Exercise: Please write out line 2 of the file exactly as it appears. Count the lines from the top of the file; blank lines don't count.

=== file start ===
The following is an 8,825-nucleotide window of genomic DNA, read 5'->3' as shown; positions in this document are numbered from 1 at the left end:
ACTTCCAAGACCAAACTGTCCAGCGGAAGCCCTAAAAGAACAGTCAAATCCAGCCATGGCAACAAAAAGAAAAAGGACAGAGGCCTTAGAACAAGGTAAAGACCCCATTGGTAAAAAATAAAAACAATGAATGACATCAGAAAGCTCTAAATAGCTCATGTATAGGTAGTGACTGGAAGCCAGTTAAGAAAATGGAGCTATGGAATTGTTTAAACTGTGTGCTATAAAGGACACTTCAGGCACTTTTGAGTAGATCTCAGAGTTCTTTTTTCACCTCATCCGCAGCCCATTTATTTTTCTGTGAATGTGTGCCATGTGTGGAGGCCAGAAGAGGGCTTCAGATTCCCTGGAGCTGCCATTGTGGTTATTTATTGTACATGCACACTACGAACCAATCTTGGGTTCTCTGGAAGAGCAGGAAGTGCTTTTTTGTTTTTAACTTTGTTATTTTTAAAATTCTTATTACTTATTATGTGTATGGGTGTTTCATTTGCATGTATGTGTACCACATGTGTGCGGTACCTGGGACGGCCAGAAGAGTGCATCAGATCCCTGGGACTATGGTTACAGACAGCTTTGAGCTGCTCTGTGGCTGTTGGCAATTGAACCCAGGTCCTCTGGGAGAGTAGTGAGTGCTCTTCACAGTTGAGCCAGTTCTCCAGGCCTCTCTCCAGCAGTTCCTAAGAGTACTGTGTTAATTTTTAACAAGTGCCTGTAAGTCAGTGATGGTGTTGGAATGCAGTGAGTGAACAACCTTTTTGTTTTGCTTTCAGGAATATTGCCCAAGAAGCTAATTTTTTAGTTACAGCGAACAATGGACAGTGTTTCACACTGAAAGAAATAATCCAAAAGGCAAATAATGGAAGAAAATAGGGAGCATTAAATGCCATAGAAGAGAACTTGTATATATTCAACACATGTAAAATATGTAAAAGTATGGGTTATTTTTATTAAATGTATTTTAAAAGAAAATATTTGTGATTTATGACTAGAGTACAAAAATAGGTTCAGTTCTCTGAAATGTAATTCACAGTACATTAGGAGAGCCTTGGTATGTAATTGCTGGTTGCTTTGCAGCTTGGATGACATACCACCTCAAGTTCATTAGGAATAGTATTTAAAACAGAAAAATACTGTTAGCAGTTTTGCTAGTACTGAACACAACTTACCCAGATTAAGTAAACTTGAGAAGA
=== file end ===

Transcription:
ACTTCCAAGACCAAACTGTCCAGCGGAAGCCCTAAAAGAACAGTCAAATCCAGCCATGGCAACAAAAAGAAAAAGGACAGAGGCCTTAGAACAAGGTAAAGACCCCATTGGTAAAAAATAAAAACAATGAATGACATCAGAAAGCTCTAAATAGCTCATGTATAGGTAGTGACTGGAAGCCAGTTAAGAAAATGGAGCTATGGAATTGTTTAAACTGTGTGCTATAAAGGACACTTCAGGCACTTTTGAGTAGATCTCAGAGTTCTTTTTTCACCTCATCCGCAGCCCATTTATTTTTCTGTGAATGTGTGCCATGTGTGGAGGCCAGAAGAGGGCTTCAGATTCCCTGGAGCTGCCATTGTGGTTATTTATTGTACATGCACACTACGAACCAATCTTGGGTTCTCTGGAAGAGCAGGAAGTGCTTTTTTGTTTTTAACTTTGTTATTTTTAAAATTCTTATTACTTATTATGTGTATGGGTGTTTCATTTGCATGTATGTGTACCACATGTGTGCGGTACCTGGGACGGCCAGAAGAGTGCATCAGATCCCTGGGACTATGGTTACAGACAGCTTTGAGCTGCTCTGTGGCTGTTGGCAATTGAACCCAGGTCCTCTGGGAGAGTAGTGAGTGCTCTTCACAGTTGAGCCAGTTCTCCAGGCCTCTCTCCAGCAGTTCCTAAGAGTACTGTGTTAATTTTTAACAAGTGCCTGTAAGTCAGTGATGGTGTTGGAATGCAGTGAGTGAACAACCTTTTTGTTTTGCTTTCAGGAATATTGCCCAAGAAGCTAATTTTTTAGTTACAGCGAACAATGGACAGTGTTTCACACTGAAAGAAATAATCCAAAAGGCAAATAATGGAAGAAAATAGGGAGCATTAAATGCCATAGAAGAGAACTTGTATATATTCAACACATGTAAAATATGTAAAAGTATGGGTTATTTTTATTAAATGTATTTTAAAAGAAAATATTTGTGATTTATGACTAGAGTACAAAAATAGGTTCAGTTCTCTGAAATGTAATTCACAGTACATTAGGAGAGCCTTGGTATGTAATTGCTGGTTGCTTTGCAGCTTGGATGACATACCACCTCAAGTTCATTAGGAATAGTATTTAAAACAGAAAAATACTGTTAGCAGTTTTGCTAGTACTGAACACAACTTACCCAGATTAAGTAAACTTGAGAAGA